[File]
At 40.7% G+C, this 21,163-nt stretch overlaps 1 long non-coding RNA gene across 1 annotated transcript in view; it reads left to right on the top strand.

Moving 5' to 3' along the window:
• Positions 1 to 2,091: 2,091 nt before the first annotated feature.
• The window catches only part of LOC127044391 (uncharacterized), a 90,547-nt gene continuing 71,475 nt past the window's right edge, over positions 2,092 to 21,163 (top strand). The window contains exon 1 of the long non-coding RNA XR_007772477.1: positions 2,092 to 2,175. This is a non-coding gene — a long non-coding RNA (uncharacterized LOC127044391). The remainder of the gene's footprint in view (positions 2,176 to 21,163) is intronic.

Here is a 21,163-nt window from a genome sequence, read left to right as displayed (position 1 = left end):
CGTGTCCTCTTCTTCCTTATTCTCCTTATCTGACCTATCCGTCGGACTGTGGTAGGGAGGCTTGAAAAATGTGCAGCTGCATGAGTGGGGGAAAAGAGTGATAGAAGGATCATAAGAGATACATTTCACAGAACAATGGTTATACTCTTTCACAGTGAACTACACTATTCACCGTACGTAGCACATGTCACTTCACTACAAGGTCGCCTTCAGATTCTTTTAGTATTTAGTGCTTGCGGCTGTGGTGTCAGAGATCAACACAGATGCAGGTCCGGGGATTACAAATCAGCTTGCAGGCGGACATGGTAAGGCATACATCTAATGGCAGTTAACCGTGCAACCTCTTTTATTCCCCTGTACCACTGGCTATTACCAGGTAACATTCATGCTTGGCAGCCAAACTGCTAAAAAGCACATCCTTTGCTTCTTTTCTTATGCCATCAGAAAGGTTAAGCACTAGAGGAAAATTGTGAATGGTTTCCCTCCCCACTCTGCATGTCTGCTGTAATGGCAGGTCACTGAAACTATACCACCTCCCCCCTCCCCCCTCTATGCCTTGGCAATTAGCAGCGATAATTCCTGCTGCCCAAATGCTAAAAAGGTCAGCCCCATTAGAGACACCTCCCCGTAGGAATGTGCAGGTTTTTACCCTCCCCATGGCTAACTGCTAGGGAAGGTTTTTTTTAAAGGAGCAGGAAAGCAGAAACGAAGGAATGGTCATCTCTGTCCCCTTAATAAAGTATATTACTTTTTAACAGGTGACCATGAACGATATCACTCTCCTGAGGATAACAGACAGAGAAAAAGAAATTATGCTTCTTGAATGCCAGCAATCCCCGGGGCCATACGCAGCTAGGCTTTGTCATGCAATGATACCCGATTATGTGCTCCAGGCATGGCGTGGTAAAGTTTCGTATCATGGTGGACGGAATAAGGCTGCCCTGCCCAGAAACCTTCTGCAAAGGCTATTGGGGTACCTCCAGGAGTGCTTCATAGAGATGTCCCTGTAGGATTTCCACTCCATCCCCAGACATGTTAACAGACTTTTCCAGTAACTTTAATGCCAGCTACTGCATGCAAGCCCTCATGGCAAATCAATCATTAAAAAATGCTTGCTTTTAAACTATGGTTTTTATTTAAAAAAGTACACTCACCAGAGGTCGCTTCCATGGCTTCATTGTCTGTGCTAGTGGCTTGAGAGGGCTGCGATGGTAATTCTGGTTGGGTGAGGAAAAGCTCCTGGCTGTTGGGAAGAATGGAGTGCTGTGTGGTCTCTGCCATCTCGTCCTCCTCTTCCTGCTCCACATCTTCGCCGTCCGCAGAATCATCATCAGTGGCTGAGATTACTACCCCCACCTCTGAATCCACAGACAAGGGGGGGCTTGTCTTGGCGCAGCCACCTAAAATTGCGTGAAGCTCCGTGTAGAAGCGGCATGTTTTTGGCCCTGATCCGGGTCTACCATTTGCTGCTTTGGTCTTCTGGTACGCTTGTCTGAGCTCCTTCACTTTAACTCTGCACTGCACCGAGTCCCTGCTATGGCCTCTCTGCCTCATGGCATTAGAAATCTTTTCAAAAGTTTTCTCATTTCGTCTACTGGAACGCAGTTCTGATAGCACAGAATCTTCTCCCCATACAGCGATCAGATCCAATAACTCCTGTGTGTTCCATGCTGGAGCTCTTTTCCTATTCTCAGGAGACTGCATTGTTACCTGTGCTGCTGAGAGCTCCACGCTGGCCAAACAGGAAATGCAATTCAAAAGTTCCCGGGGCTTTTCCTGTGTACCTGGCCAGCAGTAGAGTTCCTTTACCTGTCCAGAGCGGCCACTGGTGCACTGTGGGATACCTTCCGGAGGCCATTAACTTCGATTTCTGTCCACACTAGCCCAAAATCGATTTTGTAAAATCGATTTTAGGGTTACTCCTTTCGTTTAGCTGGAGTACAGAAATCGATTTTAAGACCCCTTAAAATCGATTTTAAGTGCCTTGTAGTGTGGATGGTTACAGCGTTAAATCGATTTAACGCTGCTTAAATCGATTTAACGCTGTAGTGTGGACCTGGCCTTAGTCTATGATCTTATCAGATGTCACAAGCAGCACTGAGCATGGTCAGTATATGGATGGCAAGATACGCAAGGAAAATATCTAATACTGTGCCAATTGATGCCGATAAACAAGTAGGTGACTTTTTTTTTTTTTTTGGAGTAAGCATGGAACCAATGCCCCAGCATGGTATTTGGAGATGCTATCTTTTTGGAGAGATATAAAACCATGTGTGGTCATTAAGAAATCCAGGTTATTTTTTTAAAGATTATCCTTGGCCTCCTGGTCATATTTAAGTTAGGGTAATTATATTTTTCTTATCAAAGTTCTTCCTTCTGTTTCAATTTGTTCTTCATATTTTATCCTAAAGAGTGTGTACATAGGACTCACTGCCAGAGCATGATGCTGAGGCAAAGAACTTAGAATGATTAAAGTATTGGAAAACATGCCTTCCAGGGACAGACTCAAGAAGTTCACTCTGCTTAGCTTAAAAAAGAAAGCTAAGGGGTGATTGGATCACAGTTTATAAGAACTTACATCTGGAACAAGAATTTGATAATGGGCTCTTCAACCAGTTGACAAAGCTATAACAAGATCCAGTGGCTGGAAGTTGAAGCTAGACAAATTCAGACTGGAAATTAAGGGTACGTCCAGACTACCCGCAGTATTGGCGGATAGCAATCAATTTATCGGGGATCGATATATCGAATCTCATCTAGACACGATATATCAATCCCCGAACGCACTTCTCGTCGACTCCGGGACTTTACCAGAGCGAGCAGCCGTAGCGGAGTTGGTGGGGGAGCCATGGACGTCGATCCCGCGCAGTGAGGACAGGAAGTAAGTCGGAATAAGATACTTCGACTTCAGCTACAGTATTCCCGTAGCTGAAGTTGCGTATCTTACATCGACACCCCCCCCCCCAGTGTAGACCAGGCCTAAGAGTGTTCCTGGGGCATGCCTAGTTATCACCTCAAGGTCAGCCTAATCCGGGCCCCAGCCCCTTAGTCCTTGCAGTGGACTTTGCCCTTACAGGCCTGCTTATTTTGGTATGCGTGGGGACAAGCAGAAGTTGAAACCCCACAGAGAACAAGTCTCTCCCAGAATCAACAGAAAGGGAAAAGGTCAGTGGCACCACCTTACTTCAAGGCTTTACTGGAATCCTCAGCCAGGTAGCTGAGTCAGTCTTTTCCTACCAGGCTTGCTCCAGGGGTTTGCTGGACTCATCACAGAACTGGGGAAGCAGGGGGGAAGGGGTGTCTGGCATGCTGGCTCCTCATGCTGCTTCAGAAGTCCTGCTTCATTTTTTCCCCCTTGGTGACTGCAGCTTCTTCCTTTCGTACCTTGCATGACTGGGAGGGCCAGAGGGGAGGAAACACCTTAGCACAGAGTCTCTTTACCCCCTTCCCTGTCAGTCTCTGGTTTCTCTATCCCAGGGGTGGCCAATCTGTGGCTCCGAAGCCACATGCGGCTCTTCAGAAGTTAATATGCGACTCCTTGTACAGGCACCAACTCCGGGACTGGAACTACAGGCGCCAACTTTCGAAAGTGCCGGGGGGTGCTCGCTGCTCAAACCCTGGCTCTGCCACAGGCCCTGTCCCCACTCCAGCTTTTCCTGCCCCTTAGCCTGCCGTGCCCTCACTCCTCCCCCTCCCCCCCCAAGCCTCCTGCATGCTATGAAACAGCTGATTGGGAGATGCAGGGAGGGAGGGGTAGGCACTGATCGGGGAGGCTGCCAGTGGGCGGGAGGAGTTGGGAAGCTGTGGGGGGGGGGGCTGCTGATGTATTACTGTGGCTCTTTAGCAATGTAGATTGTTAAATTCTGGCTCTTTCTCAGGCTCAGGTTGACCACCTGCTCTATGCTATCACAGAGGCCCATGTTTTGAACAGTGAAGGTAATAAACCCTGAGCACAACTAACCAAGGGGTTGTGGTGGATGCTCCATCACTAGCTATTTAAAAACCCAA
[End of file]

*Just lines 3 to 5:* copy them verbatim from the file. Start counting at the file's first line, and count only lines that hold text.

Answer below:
• Positions 1 to 2,091: 2,091 nt before the first annotated feature.
• The window catches only part of LOC127044391 (uncharacterized), a 90,547-nt gene continuing 71,475 nt past the window's right edge, over positions 2,092 to 21,163 (top strand). The window contains exon 1 of the long non-coding RNA XR_007772477.1: positions 2,092 to 2,175. This is a non-coding gene — a long non-coding RNA (uncharacterized LOC127044391). The remainder of the gene's footprint in view (positions 2,176 to 21,163) is intronic.

Here is a 21,163-nt window from a genome sequence, read left to right as displayed (position 1 = left end):